As any buzzword enthusiast will tell you, the words startups choose to describe their businesses change a lot over time.
This makes sense, as upstart tech companies are always focusing on the next new, new thing. Commonly, the words to describe what they do only came into existence recently.
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We turned to Crunchbase data to get a sense of terms most in vogue for startups’ business descriptions. The resulting rankings for trending tech terms looks at criteria such as how many company descriptions contain the term, how much money they’ve raised, and the top individual funding recipients.
Click through to see how the top buzzwords rank:
General findings and random observations
One takeaway is often it doesn’t take long for a term to become ubiquitous in the startup sphere. Take NFTs, or nonfungible tokens. Neither the term nor acronym were even around until 2017. The term only gained broader public awareness this March, with the headline-grabbing $69 million auction of an NFT by the artist Beeple.
Or consider DeFi, or decentralized finance. Earliest mainstream media mentions we found online for DeFi, a blockchain-based form of finance not reliant on central intermediaries, date to just 2019.
Once a buzzword takes off, it can quickly seem ubiquitous. Google News has over 30 million matches each for NFT and DeFi. Other popular terms in startupland, like “no-code,” “remote-first” and “metaverse” are also gaining traction.
Where startups might be missing out
If you’re a startup, there are a million things to worry about, and what buzzword you use to promote your business or build your pitch deck around might not seem top of mind.
However, data searches offer some reason to think founders may be missing out on opportunities to be found by interested investors. In particular, query results seem to show a bias for consumer-friendly terms, and less emphasis on the buzzwords that might most appeal to VCs.
For instance, venture investment in cryptosecurity jumped 10x over last year, according to Crunchbase analysis. However, per our query, there were just two companies with the term “cryptosecurity” in their descriptions, and none of the top funding recipients, including Fireblocks ($489 million) and Ledger ($468 million), used the term.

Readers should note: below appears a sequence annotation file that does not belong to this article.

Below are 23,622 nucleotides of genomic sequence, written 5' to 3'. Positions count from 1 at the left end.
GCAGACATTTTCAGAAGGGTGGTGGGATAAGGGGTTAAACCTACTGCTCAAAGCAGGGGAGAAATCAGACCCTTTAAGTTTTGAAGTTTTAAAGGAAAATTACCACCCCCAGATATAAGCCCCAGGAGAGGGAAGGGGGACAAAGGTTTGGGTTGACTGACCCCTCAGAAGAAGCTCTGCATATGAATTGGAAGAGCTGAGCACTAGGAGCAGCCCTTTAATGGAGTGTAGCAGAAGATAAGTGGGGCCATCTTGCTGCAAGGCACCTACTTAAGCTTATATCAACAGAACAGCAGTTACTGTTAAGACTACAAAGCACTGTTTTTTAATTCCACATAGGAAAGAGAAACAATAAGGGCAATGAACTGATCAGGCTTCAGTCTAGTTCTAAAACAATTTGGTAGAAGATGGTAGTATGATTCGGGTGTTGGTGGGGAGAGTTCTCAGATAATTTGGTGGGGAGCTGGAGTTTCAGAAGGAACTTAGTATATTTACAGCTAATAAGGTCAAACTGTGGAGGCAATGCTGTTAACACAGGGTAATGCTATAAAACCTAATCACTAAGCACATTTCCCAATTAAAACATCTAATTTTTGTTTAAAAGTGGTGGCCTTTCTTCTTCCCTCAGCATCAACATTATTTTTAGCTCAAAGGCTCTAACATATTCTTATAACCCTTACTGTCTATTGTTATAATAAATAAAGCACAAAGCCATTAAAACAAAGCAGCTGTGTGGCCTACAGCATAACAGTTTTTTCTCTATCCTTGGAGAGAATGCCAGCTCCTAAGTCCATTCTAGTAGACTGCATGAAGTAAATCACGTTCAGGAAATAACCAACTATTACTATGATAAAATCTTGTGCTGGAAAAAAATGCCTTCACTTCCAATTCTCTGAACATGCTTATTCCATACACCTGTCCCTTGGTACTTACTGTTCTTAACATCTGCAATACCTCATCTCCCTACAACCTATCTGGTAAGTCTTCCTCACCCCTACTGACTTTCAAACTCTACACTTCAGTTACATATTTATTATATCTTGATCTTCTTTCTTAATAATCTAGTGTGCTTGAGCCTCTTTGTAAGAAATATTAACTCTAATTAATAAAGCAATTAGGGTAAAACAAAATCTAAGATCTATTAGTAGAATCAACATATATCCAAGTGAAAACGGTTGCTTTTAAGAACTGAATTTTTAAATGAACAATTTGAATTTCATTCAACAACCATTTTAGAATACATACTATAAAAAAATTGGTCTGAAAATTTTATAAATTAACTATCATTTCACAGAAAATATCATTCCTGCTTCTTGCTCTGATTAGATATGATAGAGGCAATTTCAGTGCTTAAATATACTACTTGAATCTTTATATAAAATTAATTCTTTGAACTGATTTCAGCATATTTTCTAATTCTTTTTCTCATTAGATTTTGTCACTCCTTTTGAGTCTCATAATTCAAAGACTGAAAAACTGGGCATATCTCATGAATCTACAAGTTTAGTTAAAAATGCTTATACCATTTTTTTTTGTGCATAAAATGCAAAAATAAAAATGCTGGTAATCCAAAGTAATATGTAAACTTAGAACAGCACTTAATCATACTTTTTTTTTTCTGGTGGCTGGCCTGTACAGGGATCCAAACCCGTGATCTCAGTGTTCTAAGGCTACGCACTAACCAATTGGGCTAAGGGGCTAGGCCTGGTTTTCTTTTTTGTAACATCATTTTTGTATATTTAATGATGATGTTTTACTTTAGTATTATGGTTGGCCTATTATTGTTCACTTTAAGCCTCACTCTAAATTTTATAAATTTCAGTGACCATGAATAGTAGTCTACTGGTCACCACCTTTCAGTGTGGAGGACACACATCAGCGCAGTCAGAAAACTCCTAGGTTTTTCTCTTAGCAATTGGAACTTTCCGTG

So, if you’re a hot company in cryptosecurity, you probably don’t need help wooing investors. But a startup just out of the gate might want to alert investors to its existence by playing up its focus on cryptosecurity.
We also looked up “hyperautomation,” a term for the technology used to scale automation capabilities within an organization, which was selected by Gartner Group and other trend-watchers as a leading tech buzzword. But that one wasn’t too popular among startups either, with just 15 companies including the term in their descriptions.
The two sides of remote and hybrid
On a final note, it should be observed that the catchphrases around remote work and hybrid work in company descriptions are a little different than the other buzzwords we queried. That’s because they can refer either to a startup’s target industry (a recruitment platform for remote hiring, for example) or to the startup itself (a remote-first game developer, for example). The funding totals cover investment to both remote/hybrid workforce startups and startups catering to remote or hybrid workforces.
Funded companies include those that raised $50,000 or more in disclosed equity investment. For this set of queries, we focused only on companies that specifically use the designated buzzword within the company description portion of their Crunchbase profile. We did not look at whether the company is primarily focused in the specific industry, looking only at usage of the term in the company description.
Photo by Piotr Łaskawski on Unsplash.
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